Wednesday, August 9, 2017

Underground Comix August 2017

Underground Comix
August, 2017

Earlier this week I was fortunate to find a quiet little out-of-the-way used book and record store that was selling these for $3.00 each (the Freak Bros. comic was $4.00).

They include: 

Inner City Romance Comix No. 2 (1972) 
The Collected Adventures of the Fabulous Furry Freak Brothers (1971)
Subvert Comics No. 2 (1972)
Girl Fight Comics (1972) 
Skull Comics No. 3 (1971)
Young Lust No. 1 (1971)
Young Lust No. 5 (1977)
Skull Comics No. 6 (1972)
Binky Brown Meets the Holy Virgin Mary (1972)

Needless to say, there are some real gems here. In the coming weeks I will be posting selected scans from the contents of some of these books here at the PorPor Blog...........

Below is a 300 dpi scan of the wraparound cover for Inner City Romance Comix No. 2, by Guy Colwell. Despite the comparatively crude printing processes used for comix in the early 70s, it's pretty impressive to see what could be done by the underground artists with the limited technologies at their disposal.

Monday, August 7, 2017

Book Review: SuperManChu

Book Review: 'SuperManChu' by Sean Mei Sullivan

3 / 5 Stars

'SuperManChu' (139 pp) was published in April, 1974 by Ballantine Books.

[The novelization is based on the super low-budget 1973 Kung Fu film The Stormy Sun.] 

It's a measure of how popular the whole Kung Fu experience had become by the start of 1974, that a paperback novelization of the film would be issued to capitalize on the craze sweeping the popular culture in the US. 

(Later that year, for example, the song Kung Fu Fighting by Carl Douglas would top the charts in the US, and one of Marvel's best-selling comic books was The Hands of Shang-Chi: Master of Kung Fu. )

The plot of 'SuperManChu' is a standard revenge tale: Han Ching is a modest young man who works at a country inn owned by his parents. One day, while Ching is out getting water from a distant spring, a group of fast-living gangsters, led by the evil Lee Ta-yeh, decide to stop at the inn. After downing some wine, the thugs seek the favors of Yu-lan, Han Ching's sister; when she refuses their advances, mayhem ensues....... and Ching's parents and sister are brutally murdered.

Returning to the hotel from his excursion to the spring, Ching is horrified to see the carnage inflicted by Lee Ta-yeh and his thugs. Ching vows to travel to the city and revenge the deaths of his loved ones. 

Lee Ta-yeh and his gang at first dismiss Han Ching as a simpleminded country boy, easy fodder for elimination. But what Lee Ta-yeh and his fellow thugs don't know is that Han Ching has studied Kung Fu......and when it's time for battle, Han Ching becomes SuperManChu..........!

Super cool !

Super quick !

Super deadly !

I won't give away any spoilers, save to say that SuperManChu will have to take on an array of villains before he can exact any revenge on Lee Ta-yeh and his thugs.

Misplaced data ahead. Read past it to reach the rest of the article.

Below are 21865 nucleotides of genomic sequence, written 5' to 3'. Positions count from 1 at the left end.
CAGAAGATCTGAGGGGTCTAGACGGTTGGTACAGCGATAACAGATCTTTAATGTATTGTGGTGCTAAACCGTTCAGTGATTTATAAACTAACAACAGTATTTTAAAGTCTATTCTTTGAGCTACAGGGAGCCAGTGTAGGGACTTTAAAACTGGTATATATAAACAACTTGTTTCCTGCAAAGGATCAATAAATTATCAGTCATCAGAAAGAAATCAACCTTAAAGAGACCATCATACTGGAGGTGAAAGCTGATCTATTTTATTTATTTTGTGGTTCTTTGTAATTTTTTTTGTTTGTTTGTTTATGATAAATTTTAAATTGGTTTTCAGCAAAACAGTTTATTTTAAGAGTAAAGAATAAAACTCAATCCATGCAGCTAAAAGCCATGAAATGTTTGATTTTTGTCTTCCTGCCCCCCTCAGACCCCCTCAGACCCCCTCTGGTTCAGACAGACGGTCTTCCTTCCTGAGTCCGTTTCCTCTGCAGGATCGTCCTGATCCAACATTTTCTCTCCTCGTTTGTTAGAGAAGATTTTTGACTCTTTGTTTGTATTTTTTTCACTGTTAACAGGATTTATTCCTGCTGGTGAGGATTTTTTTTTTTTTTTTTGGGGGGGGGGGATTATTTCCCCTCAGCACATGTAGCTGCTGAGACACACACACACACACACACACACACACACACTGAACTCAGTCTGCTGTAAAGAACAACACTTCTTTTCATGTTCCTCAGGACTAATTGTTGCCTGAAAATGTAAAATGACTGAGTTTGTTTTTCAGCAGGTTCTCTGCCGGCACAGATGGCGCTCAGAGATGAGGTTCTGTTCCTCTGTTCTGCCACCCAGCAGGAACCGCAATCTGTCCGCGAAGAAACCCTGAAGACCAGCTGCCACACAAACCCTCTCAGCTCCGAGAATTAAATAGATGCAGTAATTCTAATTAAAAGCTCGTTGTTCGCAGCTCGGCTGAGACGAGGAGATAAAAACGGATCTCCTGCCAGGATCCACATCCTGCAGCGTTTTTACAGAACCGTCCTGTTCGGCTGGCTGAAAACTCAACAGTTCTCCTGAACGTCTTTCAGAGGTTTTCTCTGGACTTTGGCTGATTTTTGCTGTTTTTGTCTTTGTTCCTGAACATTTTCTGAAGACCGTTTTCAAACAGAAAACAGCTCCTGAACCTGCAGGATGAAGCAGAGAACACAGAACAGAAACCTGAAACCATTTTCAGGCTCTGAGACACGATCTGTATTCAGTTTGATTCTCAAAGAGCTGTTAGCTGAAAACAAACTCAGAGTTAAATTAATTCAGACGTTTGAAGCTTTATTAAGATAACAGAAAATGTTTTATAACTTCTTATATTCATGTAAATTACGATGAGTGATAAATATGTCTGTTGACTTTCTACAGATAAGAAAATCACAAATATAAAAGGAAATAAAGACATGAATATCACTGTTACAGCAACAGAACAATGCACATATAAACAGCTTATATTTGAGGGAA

Author Sullivan does a good job of keeping the narrative rolling along, staying true to the script of the film and avoiding any over-writing. It's about all one can ask from a novelization.

Along with a section of black-and-white stills from the film, interestingly, 'SuperManChu' has an Introduction, written by Sullivan along with Han Bing-soo (1933 - 2007), master of hapkido whose role in popularizing and promoting the discipline in the US made him the Korean analog of Bruce Lee. 

Han Bing-soo was responsible for supervising the fight scenes in the 1971 film Billy Jack.

In the introduction, Han Bing-soo and Sullivan review various Asian martial arts disciplines, stances (depicted using a series of line drawings), and philosophies. 

The verdict ? I can't call 'SuperManChu' a must-have, but if you see it on the used bookstore shelves, and you're a fan of 70s pop culture, then it's worth picking up.

Saturday, August 5, 2017

DC Showcase Presents Jonah Hex Volume 2

Showcase Presents: Jonah Hex Vol. 2

DC Showcase Presents: Jonah Hex Volume 2 (544 pp) was published in 2014. It compiles - in black and white - issues 34 - 38 of Weird Western Tales, and issues 1 - 22 of Jonah Hex, covering the collective interval from May-June 1976 to March, 1979

Most of the 27 issues in this compilation were written by Michael Fleisher, with David Michelinie providing plots for several issues in 1978. The majority of the artist chores are handled by the well-known Spanish artist Vincente Alcazar, with George Moliterni, Bill Draut, Jose Luis Garcia-Lopez, Rich Buckler, and Ernie Chan also filling in.

Some of the stories Fleisher wrote later were 'recycled' by Justin Grey and Jimmy Palmiotti in their revival of the Jonah Hex comic for DC's Vertigo imprint in 2006 - 2011.

Almost every issue in this collection is a standalone episode, which means that the plots often have a contrived note as the writer tries to wrap things up in the last page or so. That said, there are some decent episodes here, many with a gritty edge and acts of violence that are a bit surprising in light of the fact that all of these issues were subjected to the Comics Code.

As far as the artwork goes, Vincente Alcazar is certainly one of the most capable artists ever assigned to the Hex franchise. He had a talent for Western illustration, rendering gunfighters, saloons, landscapes, horses, trains, and Indians all with necessary authenticity and verve.

It's fair to say that Alcazar was to Jonah Hex as Moebius was to Blueberry.

Copies of DC Showcase Presents: Jonah Hex Volume 2 can be purchased from the usual online bookstores for reasonable prices. However, as with a lot of these 'Showcase' volumes, prices will shoot up with the passage of time, so if you are a fan of the Jonah Hex character or of Western comics in general, getting a copy sooner - rather than later - is recommended.

Tuesday, August 1, 2017

Gideon Faust: Warlock at Large

Gideon Faust: Warlock at Large
by Howard Chaykin (art) and Philip DeWalt (colors)
from Star*Reach Classics No. 5 (Eclipse Comics, July 1984)

This 12 page comic first appeared in Star*Reach No. 5 in July, 1976, as a black and white comic. When Eclipse Comics began reprinting selected Star*Reach strips in its 'Star*Reach Classics' comic, this was among those selected for reprinting in colored format.

Although nowadays the sub-genre of 'steam-fantasy' is well established and represented by many titles on the shelves of bookstores, back in '76, using it as a theme for a comic was 
imaginative for its time.